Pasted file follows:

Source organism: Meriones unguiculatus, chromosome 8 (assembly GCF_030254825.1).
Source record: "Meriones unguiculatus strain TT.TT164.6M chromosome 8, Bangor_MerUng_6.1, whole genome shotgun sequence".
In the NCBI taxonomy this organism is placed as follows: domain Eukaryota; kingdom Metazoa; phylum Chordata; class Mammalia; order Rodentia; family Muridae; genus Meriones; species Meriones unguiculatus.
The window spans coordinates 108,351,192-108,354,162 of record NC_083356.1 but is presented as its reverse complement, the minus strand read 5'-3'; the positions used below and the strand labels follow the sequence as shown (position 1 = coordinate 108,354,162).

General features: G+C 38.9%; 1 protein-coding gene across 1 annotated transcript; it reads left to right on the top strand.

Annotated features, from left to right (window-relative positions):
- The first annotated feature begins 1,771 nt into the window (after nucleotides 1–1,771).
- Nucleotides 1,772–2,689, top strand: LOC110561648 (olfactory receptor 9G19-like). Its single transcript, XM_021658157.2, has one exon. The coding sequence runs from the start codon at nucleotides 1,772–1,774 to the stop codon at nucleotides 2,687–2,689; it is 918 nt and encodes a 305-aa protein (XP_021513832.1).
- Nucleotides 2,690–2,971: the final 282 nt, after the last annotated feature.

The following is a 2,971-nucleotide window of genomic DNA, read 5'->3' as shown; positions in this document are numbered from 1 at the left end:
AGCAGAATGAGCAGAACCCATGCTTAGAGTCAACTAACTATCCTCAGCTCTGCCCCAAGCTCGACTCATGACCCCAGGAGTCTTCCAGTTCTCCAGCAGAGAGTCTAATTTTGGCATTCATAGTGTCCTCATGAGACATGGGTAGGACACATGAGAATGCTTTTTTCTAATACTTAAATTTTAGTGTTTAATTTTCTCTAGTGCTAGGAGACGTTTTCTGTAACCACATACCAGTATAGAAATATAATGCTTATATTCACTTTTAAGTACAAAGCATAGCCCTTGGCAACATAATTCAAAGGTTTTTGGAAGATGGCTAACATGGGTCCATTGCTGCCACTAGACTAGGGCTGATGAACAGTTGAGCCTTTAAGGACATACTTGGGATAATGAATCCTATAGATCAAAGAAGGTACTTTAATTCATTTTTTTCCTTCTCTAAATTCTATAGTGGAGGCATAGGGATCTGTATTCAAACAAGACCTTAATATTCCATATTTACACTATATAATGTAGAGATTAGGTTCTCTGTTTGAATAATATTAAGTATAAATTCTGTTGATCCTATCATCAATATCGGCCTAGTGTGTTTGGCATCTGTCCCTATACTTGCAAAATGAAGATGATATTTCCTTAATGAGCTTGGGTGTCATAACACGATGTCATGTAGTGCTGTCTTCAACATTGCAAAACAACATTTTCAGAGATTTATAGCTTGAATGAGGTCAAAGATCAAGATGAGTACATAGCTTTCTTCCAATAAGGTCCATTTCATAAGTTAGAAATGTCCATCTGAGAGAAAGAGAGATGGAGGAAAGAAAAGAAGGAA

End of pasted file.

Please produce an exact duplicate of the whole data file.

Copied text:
Source organism: Meriones unguiculatus, chromosome 8 (assembly GCF_030254825.1).
Source record: "Meriones unguiculatus strain TT.TT164.6M chromosome 8, Bangor_MerUng_6.1, whole genome shotgun sequence".
In the NCBI taxonomy this organism is placed as follows: domain Eukaryota; kingdom Metazoa; phylum Chordata; class Mammalia; order Rodentia; family Muridae; genus Meriones; species Meriones unguiculatus.
The window spans coordinates 108,351,192-108,354,162 of record NC_083356.1 but is presented as its reverse complement, the minus strand read 5'-3'; the positions used below and the strand labels follow the sequence as shown (position 1 = coordinate 108,354,162).

General features: G+C 38.9%; 1 protein-coding gene across 1 annotated transcript; it reads left to right on the top strand.

Annotated features, from left to right (window-relative positions):
- The first annotated feature begins 1,771 nt into the window (after nucleotides 1–1,771).
- Nucleotides 1,772–2,689, top strand: LOC110561648 (olfactory receptor 9G19-like). Its single transcript, XM_021658157.2, has one exon. The coding sequence runs from the start codon at nucleotides 1,772–1,774 to the stop codon at nucleotides 2,687–2,689; it is 918 nt and encodes a 305-aa protein (XP_021513832.1).
- Nucleotides 2,690–2,971: the final 282 nt, after the last annotated feature.

The following is a 2,971-nucleotide window of genomic DNA, read 5'->3' as shown; positions in this document are numbered from 1 at the left end:
AGCAGAATGAGCAGAACCCATGCTTAGAGTCAACTAACTATCCTCAGCTCTGCCCCAAGCTCGACTCATGACCCCAGGAGTCTTCCAGTTCTCCAGCAGAGAGTCTAATTTTGGCATTCATAGTGTCCTCATGAGACATGGGTAGGACACATGAGAATGCTTTTTTCTAATACTTAAATTTTAGTGTTTAATTTTCTCTAGTGCTAGGAGACGTTTTCTGTAACCACATACCAGTATAGAAATATAATGCTTATATTCACTTTTAAGTACAAAGCATAGCCCTTGGCAACATAATTCAAAGGTTTTTGGAAGATGGCTAACATGGGTCCATTGCTGCCACTAGACTAGGGCTGATGAACAGTTGAGCCTTTAAGGACATACTTGGGATAATGAATCCTATAGATCAAAGAAGGTACTTTAATTCATTTTTTTCCTTCTCTAAATTCTATAGTGGAGGCATAGGGATCTGTATTCAAACAAGACCTTAATATTCCATATTTACACTATATAATGTAGAGATTAGGTTCTCTGTTTGAATAATATTAAGTATAAATTCTGTTGATCCTATCATCAATATCGGCCTAGTGTGTTTGGCATCTGTCCCTATACTTGCAAAATGAAGATGATATTTCCTTAATGAGCTTGGGTGTCATAACACGATGTCATGTAGTGCTGTCTTCAACATTGCAAAACAACATTTTCAGAGATTTATAGCTTGAATGAGGTCAAAGATCAAGATGAGTACATAGCTTTCTTCCAATAAGGTCCATTTCATAAGTTAGAAATGTCCATCTGAGAGAAAGAGAGATGGAGGAAAGAAAAGAAGGAA